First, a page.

News Release 11-154
Study Reveals How Bats Stay on Target Even in Dark, Cluttered Environment
Insights could lead to the development of more precise sonar-led vehicles
July 28, 2011
View a video of how sonar enables bats to navigate and hone in on targets in dark, cluttered environments.
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In a paper published in the July 29 issue of Science, James Simmons and Mary Bates of Brown University, along with researchers from the Republic of Georgia, reveal how bats expertly use echolocation to hone in on specific targets, such as prey organisms, without being distracted or set off course by background objects in their environments.
It has long been known that bats emit high frequency sonar blasts, and then construct a three dimensional picture of their environment based on returning echoes. But the new research, which was partially funded by the National Science Foundation, shows how bats interpret the cacophony of returning echoes to distinguish their priority target from background clutter.
Simmons explains that when a bat chirps, it waits for the corresponding echo; it makes a mental fingerprint of the emitted sound and its echo. If the broadcast/echo fingerprints match up precisely, then the bat "will process it and produce an image," Simmons said. In many cases, that image would be the bat's target object. But when the second harmonic is weaker in the echo fingerprint, the response from the bat's neurons' is delayed by as few as 3 microseconds. That momentary delay, while undetectable to humans, is enough to tell the bat that the object is present, but it is not its primary interest.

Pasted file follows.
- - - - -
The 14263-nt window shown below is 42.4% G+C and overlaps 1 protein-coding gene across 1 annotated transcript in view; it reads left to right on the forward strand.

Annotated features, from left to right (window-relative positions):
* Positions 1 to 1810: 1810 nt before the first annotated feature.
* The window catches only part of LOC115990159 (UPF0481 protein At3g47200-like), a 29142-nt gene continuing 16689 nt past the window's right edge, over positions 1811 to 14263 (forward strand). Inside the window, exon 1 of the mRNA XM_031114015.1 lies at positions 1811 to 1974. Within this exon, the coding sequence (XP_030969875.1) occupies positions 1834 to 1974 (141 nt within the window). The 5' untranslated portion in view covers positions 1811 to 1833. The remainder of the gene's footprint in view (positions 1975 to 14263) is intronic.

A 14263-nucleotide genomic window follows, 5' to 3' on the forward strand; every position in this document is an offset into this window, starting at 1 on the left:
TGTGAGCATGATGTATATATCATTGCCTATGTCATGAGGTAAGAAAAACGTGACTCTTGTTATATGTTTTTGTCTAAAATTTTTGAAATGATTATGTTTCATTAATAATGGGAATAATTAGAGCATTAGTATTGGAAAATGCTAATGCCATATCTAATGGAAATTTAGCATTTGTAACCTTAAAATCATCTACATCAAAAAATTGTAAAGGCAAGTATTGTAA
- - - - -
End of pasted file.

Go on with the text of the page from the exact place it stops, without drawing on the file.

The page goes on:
"The bat takes clutter and defocuses it, like a camera would, so the target remains highly defined and in focus," Simmons said.
For more information about this research, see the accompanying video and Brown University's press release.
Bat Biosonar: Distinguishing Targets from Clutter
Credit and Larger Version
The researchers' work is described in the July 29, 2011 issue of the journal Science.
Credit and Larger Version
Michelle Elekonich, National Science Foundation, (703) 292-7202, email: email@example.com
James Simmons, Brown University, (401) 863 -1542, email: firstname.lastname@example.org
Mary Bates, Brown University, (401) 258-1850, email: email@example.com
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